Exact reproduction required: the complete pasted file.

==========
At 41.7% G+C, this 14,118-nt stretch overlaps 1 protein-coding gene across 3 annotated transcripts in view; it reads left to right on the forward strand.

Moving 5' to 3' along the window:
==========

At 41.7% G+C, this 14,118-nt stretch overlaps 1 protein-coding gene across 3 annotated transcripts in view; it reads left to right on the forward strand.

Moving 5' to 3' along the window: